Lawmakers in Montgomery and Prince George’s counties have approved the Washington Suburban Sanitary Commission’s nearly $1.5 billion budget for fiscal year 2021, which will include an average 6% rate hike for customers.
The WSSC budget was approved by the Montgomery County and Prince George’s County councils in a virtual meeting Thursday. WSSC said the budget will allow the commission to upgrade some of the aging infrastructure across both counties, and account for a projected $148 million loss in revenue during the current fiscal year due to the coronavirus pandemic.
The commission also said it will ultimately make water and sewer bills more affordable, despite next year’s increase. One of the ways it says it’s doing so is by identifying potential leaks and other plumbing issues through technology called Advanced Metering Infrastructure, which is currently in the planning phase. The new infrastructure will ultimately lead to reduced bills, according to the utility.
“WSSC Water is on the front lines of this global health crisis and this budget invests in crucial projects to protect public health by ensuring we continue to fulfill our clean-water mission,” said WSSC Water General Manager and CEO Carla A. Reid in a statement.
“We’ve also increased funding to enhance our financial assistance programs and advance an innovative project designed to save our customers money,” she said. “I thank both county councils for their commitment to public health and water affordability in approving this budget.”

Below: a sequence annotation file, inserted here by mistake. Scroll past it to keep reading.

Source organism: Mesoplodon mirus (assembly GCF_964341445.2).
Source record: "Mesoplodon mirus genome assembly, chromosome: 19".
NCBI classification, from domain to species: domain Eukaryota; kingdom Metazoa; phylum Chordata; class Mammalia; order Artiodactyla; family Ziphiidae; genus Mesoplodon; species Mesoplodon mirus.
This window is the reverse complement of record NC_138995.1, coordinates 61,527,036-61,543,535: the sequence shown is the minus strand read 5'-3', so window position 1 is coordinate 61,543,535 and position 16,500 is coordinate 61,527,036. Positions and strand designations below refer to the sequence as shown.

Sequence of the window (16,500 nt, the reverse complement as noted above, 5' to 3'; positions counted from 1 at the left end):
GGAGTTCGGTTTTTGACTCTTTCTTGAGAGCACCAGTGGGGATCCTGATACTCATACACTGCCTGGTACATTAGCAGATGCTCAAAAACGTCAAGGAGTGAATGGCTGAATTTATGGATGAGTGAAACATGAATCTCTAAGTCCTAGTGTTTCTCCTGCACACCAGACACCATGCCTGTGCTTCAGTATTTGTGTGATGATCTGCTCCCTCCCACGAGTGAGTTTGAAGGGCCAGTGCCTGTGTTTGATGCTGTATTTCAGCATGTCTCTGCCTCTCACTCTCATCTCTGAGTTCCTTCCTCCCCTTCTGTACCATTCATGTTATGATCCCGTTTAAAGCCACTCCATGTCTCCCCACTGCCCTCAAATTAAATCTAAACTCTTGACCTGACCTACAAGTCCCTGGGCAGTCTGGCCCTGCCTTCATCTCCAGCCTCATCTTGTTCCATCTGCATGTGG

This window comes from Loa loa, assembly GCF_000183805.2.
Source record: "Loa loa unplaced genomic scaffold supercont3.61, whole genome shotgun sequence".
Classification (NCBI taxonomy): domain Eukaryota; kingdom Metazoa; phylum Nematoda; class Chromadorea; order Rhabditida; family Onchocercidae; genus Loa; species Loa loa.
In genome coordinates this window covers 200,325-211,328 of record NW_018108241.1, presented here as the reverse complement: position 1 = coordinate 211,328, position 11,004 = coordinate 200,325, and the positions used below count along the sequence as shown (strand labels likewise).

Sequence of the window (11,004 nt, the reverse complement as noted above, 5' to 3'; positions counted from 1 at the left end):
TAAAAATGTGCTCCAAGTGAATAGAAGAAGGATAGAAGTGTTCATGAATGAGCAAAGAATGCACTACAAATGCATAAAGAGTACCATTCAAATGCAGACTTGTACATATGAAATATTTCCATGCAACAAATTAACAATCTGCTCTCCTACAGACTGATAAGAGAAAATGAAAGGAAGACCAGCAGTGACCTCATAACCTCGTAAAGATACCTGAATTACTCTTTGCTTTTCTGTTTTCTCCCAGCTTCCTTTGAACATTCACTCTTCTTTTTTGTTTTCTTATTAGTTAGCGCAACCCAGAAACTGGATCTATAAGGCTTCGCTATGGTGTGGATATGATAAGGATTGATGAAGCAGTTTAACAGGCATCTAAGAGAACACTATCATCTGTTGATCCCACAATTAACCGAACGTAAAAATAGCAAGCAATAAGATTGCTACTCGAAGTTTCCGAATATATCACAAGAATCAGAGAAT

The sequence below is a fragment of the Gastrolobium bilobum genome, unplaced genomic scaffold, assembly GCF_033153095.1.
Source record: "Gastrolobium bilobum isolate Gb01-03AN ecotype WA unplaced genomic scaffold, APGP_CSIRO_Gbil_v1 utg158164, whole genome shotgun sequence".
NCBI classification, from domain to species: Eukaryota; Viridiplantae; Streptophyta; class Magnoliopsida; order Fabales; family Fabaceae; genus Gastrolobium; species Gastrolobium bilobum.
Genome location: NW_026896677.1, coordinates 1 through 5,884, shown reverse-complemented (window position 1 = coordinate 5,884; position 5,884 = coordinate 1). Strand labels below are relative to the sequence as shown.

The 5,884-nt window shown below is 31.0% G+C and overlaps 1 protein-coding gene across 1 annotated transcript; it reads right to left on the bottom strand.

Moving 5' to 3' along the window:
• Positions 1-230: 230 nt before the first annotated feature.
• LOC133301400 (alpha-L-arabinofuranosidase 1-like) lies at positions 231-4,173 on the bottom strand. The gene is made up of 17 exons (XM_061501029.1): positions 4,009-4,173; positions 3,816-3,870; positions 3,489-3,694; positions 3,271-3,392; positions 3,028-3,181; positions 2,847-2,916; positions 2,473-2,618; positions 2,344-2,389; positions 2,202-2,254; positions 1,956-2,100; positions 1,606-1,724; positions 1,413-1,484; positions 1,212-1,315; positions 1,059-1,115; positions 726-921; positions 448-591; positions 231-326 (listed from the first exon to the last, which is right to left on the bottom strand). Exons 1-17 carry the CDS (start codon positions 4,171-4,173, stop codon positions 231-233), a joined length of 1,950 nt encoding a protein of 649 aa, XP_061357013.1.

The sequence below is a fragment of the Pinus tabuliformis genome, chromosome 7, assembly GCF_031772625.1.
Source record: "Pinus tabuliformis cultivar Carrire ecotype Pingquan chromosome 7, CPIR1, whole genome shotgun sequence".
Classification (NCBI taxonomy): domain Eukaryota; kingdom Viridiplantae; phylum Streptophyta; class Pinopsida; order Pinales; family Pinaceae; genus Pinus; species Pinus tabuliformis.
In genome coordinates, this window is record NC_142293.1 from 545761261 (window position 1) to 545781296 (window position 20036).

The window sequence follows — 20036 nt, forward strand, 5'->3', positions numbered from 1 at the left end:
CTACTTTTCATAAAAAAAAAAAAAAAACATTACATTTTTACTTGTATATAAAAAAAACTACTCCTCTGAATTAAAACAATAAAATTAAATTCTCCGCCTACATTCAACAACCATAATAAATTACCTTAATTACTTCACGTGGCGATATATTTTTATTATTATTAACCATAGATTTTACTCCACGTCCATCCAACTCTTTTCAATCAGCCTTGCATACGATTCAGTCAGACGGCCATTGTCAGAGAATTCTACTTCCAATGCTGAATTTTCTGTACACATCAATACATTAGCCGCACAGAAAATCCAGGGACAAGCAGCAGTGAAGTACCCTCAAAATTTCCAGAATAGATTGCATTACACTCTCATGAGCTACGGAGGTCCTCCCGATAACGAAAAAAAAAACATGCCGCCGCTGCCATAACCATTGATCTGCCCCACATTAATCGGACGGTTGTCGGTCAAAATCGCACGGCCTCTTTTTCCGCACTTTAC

The proposed 6% increase equates to a quarterly bill increase of $11.38 for a family of three using 55 gallons of water per person, per day, according to WSSC. The utility said the increase is below the limits set by both county councils.
Project highlights of the budget include:
- $72.5 million to replace approximately 25 miles of small diameter water mains and invest in new technologies to better detect leaking pipes.
- $55.5 million to replace approximately 20 miles of small diameter sewer mains partially funded by state grants from the Bay Restoration Fund.
- $58.1 million to replace large diameter water mains and valves.
- $69.5 million to replace large diameter sewer mains.
- $61.3 million to construct the Piscataway Bioenergy Project using low-interest loans from the Maryland Department of the Environment’s Water Quality Financing Administration.
- $24.1 million to continue planned upgrades to the Potomac and Patuxent water filtration plants.
- $7.6 million to continue upgrades to more energy efficient equipment and systems.
WSSC said the budget also includes $3.2 million to help customers struggling to pay their water and sewer bills, and will suspend all water service shutoffs and waiving late fees during the pandemic. WSSC has information about its assistance programs online.
The utility serves about 1.8 million residents throughout Montgomery and Prince George’s counties.